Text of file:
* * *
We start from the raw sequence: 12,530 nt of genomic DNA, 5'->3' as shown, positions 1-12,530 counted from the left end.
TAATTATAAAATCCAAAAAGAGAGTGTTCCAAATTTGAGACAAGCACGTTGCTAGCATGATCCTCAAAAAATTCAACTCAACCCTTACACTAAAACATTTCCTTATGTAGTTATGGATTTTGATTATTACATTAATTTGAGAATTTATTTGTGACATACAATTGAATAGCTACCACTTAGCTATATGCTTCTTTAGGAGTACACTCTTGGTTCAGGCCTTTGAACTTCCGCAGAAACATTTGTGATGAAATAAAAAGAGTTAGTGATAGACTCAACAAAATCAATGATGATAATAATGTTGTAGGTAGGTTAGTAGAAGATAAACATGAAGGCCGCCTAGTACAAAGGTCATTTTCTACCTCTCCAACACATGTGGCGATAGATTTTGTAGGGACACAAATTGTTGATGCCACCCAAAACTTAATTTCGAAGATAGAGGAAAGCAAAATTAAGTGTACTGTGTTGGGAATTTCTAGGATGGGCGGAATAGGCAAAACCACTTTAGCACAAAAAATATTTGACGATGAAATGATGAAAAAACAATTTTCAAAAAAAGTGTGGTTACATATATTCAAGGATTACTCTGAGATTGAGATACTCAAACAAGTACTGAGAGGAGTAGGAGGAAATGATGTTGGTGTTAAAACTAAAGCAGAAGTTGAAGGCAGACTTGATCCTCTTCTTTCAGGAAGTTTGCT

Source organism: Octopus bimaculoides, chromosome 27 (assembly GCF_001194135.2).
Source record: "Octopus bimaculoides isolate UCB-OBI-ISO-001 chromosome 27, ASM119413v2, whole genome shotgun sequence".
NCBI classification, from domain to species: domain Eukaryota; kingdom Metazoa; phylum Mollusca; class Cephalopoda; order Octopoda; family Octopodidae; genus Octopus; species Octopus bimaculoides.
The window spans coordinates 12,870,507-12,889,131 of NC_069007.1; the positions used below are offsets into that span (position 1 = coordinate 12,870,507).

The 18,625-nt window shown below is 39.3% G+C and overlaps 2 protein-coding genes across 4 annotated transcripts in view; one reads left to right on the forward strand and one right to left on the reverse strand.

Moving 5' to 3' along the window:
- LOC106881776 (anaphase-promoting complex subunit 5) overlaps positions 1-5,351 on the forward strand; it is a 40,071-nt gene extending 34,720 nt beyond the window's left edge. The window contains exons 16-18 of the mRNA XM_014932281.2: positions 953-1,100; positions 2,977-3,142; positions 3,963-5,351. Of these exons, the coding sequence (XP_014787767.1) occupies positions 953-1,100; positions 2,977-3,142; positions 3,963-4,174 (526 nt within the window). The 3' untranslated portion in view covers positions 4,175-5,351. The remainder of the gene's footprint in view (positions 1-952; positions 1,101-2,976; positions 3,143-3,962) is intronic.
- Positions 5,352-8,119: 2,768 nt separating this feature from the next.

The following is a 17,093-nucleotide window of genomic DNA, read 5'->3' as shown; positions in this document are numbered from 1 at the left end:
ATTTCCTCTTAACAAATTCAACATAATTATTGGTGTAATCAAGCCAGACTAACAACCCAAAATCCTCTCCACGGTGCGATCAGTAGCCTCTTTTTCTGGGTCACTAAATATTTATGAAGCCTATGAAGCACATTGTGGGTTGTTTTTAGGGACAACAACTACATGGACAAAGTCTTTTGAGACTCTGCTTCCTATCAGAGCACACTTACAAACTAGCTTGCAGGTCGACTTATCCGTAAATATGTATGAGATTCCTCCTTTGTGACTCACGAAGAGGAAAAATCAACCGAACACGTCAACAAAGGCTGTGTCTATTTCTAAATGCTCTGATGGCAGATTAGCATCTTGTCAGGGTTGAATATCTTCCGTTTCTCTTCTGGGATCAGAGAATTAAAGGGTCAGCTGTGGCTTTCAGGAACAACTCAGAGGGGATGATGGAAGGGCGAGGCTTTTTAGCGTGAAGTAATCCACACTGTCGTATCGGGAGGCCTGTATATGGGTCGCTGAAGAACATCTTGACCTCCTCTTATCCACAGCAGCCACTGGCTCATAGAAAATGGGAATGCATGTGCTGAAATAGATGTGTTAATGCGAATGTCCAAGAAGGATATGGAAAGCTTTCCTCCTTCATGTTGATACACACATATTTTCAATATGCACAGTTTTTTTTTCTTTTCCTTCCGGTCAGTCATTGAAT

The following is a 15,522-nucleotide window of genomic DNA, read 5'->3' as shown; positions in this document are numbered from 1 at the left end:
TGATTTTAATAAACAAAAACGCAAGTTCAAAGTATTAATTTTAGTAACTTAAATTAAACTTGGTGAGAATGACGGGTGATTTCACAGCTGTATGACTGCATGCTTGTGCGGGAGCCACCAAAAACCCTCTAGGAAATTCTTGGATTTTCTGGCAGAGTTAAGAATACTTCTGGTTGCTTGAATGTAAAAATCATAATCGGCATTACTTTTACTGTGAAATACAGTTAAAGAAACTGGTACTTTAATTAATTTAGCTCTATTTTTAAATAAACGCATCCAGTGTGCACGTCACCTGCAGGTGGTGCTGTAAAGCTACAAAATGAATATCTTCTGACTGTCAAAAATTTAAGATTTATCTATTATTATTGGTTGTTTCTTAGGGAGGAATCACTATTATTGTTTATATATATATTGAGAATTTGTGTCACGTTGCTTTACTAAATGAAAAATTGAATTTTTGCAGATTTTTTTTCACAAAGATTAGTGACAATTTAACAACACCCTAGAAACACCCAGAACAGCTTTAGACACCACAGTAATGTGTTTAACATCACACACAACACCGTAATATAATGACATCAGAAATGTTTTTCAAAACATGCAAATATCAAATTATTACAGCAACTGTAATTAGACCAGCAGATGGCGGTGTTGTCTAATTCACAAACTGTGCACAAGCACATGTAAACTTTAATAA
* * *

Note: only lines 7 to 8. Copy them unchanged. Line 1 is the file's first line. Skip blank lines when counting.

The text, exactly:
The 18,625-nt window shown below is 39.3% G+C and overlaps 2 protein-coding genes across 4 annotated transcripts in view; one reads left to right on the forward strand and one right to left on the reverse strand.

Moving 5' to 3' along the window: